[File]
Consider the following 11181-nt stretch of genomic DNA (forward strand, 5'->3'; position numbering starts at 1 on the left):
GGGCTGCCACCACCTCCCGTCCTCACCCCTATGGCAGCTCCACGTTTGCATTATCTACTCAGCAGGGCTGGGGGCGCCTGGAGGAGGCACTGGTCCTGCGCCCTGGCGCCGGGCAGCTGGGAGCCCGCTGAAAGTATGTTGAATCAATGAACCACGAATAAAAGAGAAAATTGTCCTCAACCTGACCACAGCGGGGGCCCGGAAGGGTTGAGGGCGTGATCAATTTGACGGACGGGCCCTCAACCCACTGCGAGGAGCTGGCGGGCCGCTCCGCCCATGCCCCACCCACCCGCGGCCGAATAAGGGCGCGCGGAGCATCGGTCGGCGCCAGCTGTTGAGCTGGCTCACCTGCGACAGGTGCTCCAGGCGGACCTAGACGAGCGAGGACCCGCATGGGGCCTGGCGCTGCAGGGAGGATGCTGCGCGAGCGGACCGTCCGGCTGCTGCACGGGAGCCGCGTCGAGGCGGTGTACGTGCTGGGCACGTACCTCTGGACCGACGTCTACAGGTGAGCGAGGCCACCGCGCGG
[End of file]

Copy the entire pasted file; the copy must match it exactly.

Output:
Consider the following 11181-nt stretch of genomic DNA (forward strand, 5'->3'; position numbering starts at 1 on the left):
GGGCTGCCACCACCTCCCGTCCTCACCCCTATGGCAGCTCCACGTTTGCATTATCTACTCAGCAGGGCTGGGGGCGCCTGGAGGAGGCACTGGTCCTGCGCCCTGGCGCCGGGCAGCTGGGAGCCCGCTGAAAGTATGTTGAATCAATGAACCACGAATAAAAGAGAAAATTGTCCTCAACCTGACCACAGCGGGGGCCCGGAAGGGTTGAGGGCGTGATCAATTTGACGGACGGGCCCTCAACCCACTGCGAGGAGCTGGCGGGCCGCTCCGCCCATGCCCCACCCACCCGCGGCCGAATAAGGGCGCGCGGAGCATCGGTCGGCGCCAGCTGTTGAGCTGGCTCACCTGCGACAGGTGCTCCAGGCGGACCTAGACGAGCGAGGACCCGCATGGGGCCTGGCGCTGCAGGGAGGATGCTGCGCGAGCGGACCGTCCGGCTGCTGCACGGGAGCCGCGTCGAGGCGGTGTACGTGCTGGGCACGTACCTCTGGACCGACGTCTACAGGTGAGCGAGGCCACCGCGCGG